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School To Let Boy Carry My Little Pony Bag

The 9-year-old who was told he could not bring his "My Little Pony" backpack to school will now be able to after national outrage toward the school.
Posted at 8:06 PM, Mar 21, 2014

After a boy from Asheville, N.C. was told he couldn't bring his "My Little Pony" backpack to school, the story gained national attention and sparked a lot of outrage. Well, now it seems the school has changed it's tune. 

"Nine-year-old Grayson Bruce can once again bring his 'My Little Pony' lunch bag to school. His family claims he was being bullied for the bag. Officials at Candler Elementary told him to leave it at home because it had become a distraction." (Via WSOC)

"He was punched pushed down and called names." (Via WFLA)

And in response to the bullying the school banned the backpack. Grayson's mom then pulled him out of school and began homeschooling him. 

"Saying a lunch box is a trigger for bullying you might as well say a short skirt is a trigger for rape. It's flawed logic." (Via WGHP)

A father, who also has a son who is a "My Little Pony" fan wrote a piece in Slate about the issue. "It’s hard for any kid to bend outside assumed identities, but it’s particularly hard for boys who want to embrace their femininity. Women’s magazines and princess movies are still a horror show of female subjugation, but the battle against that involves encouraging girls to be as masculine as they want to be ... But men and boys are mostly shamed for expressing anything outside of the macho ideal."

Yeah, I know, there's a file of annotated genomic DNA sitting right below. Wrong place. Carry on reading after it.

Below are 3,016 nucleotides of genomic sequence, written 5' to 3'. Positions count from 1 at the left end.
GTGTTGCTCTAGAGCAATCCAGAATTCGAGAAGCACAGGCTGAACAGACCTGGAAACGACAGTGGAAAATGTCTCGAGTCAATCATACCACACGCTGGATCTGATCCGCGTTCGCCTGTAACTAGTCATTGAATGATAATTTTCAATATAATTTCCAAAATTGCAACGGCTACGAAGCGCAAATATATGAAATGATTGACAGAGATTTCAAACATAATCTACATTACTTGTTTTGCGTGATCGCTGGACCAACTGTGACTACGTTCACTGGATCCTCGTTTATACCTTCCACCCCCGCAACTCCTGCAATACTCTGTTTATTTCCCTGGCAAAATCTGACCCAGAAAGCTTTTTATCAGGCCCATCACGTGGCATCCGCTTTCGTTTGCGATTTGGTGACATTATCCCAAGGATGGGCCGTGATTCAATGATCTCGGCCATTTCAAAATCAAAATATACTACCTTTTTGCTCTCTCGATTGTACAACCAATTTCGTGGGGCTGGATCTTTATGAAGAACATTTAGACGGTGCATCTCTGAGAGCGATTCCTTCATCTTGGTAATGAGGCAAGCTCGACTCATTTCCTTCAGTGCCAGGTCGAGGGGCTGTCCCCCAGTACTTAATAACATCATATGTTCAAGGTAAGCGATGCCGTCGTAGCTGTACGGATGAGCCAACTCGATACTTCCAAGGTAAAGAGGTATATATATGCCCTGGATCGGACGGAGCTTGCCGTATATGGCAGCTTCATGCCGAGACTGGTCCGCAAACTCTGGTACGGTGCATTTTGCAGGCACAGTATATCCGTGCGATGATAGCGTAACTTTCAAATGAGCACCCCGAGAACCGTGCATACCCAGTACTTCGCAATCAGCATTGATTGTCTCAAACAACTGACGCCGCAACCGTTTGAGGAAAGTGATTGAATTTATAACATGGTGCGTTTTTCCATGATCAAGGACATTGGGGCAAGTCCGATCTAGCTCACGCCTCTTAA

GRAYSON: "It made me feel devastated, I didn't think I was going to get the reaction that I got..."

"The focus should have been on educating the entire school body rather than isolating the child who's actually being bullied." (Via ABC)

And that triggered an out pouring of support for Grayson. A Change.org petition urging the school to allow Grayson to bring the backpack back to school reached more than 11,000 signatures. 

And the "Support for Grayson" Facebook page currently has more than 71,000 likes. Grayson's mom met with the school's superintendent Thursday. She wrote on the page "We had a real heart-to-heart talk ... I strongly feel we can work together to make things better for Grayson and all the students in our school system."

Now, it's against the law for the school to publicly discuss matters about students but "all options" are being considered so Grayson can get back in school — "My Little Pony" backpack in tow.